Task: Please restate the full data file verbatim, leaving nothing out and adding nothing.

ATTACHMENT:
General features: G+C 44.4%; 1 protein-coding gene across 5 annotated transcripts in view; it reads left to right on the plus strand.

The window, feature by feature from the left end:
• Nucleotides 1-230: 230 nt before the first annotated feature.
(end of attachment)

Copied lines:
General features: G+C 44.4%; 1 protein-coding gene across 5 annotated transcripts in view; it reads left to right on the plus strand.

The window, feature by feature from the left end:
• Nucleotides 1-230: 230 nt before the first annotated feature.